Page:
Imagine a middle-class Tamil person in Chennai. He is a citizen of the Indian Union. He has always wanted to defend his homeland from external aggression. He studies in a government school like the huge majority does in Tamil Nadu. He is not from a poor family, he aspires to go to the National Defence Academy (NDA) to become an officer in the Indian Army. He thinks that as a Tamil man and an Indian citizen, he can serve well in the army. Then, before the exam, he comes to know that his mother tongue and medium of schooling, that is Tamil, is not allowed in the NDA entrance examination. He can’t write the exam in his mother tongue. He can’t even get the NDA entrance exam syllabus in his mother tongue. He wonders why he has this disadvantage? Then he thinks that maybe everyone has this disadvantage, that no one gets to take that exam in their mother tongue. His Hindi speaking neighbour studying in a CBSE school informs him that he can take the NDA examination in his mother tongue - Hindi. Now, the Tamil boy is confused. He had assumed all along that citizenship confers total equality of status and as C.N.Annadurai said, every citizen must share advantages and disadvantages equally. He also comes to know that the NDA exam has Mathematics and General Knowledge components. He doesn’t understand how Hindi helps in mastering Mathematics and General Knowledge in a way that Tamil doesn’t. He has heard that Hindi-speakers are over-represented among officers in the Indian Army. Maybe that is a rumour. But then this “Hindi OK, Tamil not OK” rule make him think again. It also makes him think deeper about things beyond NDA, like issues of equal citizenship. He feels cheated and discriminated but there is no recourse. Is it not enough for a Tamil to get the same treatment as a UP person despite having the same amount of knowledge and patriotism? He had tried to maintain good health so that he passes the physical test to get into the Army. But he wasn’t even allowed to take the exam in his mother tongue, so physical exam became irrelevant. Language became the decider.
One Tamil guy from Tamil Nadu studied in English medium and cracked the entrance for NDA. And after joining the Academy, he was tested again for various subjects, including Hindi! He has no idea of Hindi but his Hindi-speaking batch mates have a cakewalk. He thought fitness, knowledge, and patriotism was enough for an Army officer. Now he comes to know that knowing Hindi is so important that NDA even tests it. When does the discrimination end?
Earlier this August, about half the candidates who wanted to join as soldiers in the Indian Army from Tamil Nadu, were disqualified. They had successfully cleared the extremely difficult Physical Fitness Test (PFT) but were stumped by the absence of Tamil question papers, which were obviously made available in Hindi and English. Thus, even at the soldier level, Hindi mother-tongue people can expect to be tested in their mother-tongue. Everyone else is a second-class citizen. Also, the exam was set in CBSE syllabus, where less than 10 percent of students in the Indian Union study. Tamil state board students never knew that to be considered a citizen who enjoys all the rights of citizenship, one had better be a CBSE-educated Hindi speaker. Tamils have to discard their Tamil-ness to become Indian. Hindis define what others must change into, in order to be Indian.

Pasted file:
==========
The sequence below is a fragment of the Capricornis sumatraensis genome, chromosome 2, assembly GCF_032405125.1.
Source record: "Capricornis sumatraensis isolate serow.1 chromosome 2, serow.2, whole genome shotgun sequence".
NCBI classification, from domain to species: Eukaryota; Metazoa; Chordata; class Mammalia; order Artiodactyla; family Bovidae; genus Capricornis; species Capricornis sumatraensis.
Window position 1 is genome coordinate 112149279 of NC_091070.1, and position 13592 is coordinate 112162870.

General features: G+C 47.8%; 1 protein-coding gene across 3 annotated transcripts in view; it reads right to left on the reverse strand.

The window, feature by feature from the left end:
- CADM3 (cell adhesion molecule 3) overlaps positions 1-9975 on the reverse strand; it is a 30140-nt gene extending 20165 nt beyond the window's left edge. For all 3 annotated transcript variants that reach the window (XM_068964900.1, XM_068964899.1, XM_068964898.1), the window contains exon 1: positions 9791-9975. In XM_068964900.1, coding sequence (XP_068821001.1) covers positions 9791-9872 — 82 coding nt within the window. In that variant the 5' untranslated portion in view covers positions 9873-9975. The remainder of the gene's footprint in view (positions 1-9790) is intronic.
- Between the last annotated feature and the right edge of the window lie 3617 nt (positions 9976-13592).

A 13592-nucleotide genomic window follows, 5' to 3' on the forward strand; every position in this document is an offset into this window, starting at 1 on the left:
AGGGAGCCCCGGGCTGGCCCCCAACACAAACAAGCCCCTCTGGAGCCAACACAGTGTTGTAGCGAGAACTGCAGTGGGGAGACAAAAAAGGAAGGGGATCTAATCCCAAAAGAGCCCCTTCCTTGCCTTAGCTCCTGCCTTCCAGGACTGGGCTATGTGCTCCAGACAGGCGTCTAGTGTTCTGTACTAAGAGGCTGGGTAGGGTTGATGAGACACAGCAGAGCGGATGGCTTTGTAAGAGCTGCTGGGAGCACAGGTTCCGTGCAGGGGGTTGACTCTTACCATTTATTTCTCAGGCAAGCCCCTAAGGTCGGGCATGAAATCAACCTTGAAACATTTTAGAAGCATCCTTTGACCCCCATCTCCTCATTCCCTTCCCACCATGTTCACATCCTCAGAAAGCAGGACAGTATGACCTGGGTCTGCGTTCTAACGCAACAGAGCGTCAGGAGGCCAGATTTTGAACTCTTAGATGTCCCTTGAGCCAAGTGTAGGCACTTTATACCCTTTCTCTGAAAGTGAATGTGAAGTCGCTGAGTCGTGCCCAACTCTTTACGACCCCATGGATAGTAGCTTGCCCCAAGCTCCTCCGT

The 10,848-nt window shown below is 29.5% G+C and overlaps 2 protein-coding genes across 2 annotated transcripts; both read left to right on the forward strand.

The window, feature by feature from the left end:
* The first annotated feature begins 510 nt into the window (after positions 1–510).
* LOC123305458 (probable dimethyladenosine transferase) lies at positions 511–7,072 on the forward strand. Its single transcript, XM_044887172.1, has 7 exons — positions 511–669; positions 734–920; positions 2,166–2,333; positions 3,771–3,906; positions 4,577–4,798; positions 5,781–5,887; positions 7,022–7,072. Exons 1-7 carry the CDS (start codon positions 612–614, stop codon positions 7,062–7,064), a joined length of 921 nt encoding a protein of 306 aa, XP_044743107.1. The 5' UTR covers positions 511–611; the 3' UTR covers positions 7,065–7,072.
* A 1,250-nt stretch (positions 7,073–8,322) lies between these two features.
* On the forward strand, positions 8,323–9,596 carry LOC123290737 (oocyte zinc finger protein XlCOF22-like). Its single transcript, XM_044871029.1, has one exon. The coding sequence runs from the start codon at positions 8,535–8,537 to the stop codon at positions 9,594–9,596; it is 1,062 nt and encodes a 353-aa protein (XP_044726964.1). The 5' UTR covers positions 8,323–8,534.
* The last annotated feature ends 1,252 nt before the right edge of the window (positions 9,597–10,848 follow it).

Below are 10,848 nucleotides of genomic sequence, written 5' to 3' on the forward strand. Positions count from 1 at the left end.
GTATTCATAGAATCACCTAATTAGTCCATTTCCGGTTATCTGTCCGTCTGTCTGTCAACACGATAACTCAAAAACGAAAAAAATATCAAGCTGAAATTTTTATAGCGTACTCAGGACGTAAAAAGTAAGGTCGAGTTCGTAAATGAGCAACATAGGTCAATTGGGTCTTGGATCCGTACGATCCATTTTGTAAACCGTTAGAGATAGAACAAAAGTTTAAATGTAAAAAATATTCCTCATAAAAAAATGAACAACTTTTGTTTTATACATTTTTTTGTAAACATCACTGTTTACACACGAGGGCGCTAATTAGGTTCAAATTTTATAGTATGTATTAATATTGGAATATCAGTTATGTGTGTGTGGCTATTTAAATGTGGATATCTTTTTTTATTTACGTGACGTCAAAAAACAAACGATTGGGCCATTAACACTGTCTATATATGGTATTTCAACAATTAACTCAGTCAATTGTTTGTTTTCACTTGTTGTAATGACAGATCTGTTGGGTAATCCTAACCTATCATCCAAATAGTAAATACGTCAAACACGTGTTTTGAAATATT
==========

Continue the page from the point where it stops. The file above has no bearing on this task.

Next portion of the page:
Take a look at Indian Union’s map. Over 90 percent of the land border is in non-Hindi states. The entire coastal border has non-Hindi states. Is this Hindi business some kind of a cruel, discriminatory joke to keep the unscientific and racist Martial Race theory of the British that even recently the Army defended in court? After the Tamil Nadu recruitment event where nearly half the Tamil medium applicants were disqualified, sources at the Indian Army Recruiting Office said, “We lose some of the best candidates and sports talents” due to the anti-Tamil discrimination policy. A report in The Hindu says, “some of the best candidates in terms of physical fitness and talents in sports were missed out as they found the written examination tough in the absence of regional language option. These candidates would probably clear the test had it been conducted in Tamil, the sources said”. What does the Army want – the best person or the best Hindi-speaking person? By upholding a preferential policy for Hindi even when the best talent is being lost to the Army, isn’t external security being put at stake?
Government of India, in pursuance of its Hindi imposition policy wants to peddle the idea that Hindi is the national language (it is not, as clarified multiple times by courts) and Hindi has some kind of universal acceptance. Extensive studies show that a large majority of Indian citizens don’t understand Hindi and that Hindi is the mother tongue of a mere 25 percent of the people, which also includes independent languages deliberately misclassified as Hindi dialects to bloat up Hindi’s numbers. Perhaps the Government of India wants to repeat the lie of Hindi’s universal intelligibility and acceptance and concomitantly discriminate against non-Hindi speakers so that with time, this Hindi imposition and non-Hindi exclusion programme finally produces what it claims is already present. There are other names for such a policy. It is called cultural apartheid or linguistic genocide.
(The views expressed are strictly personal.)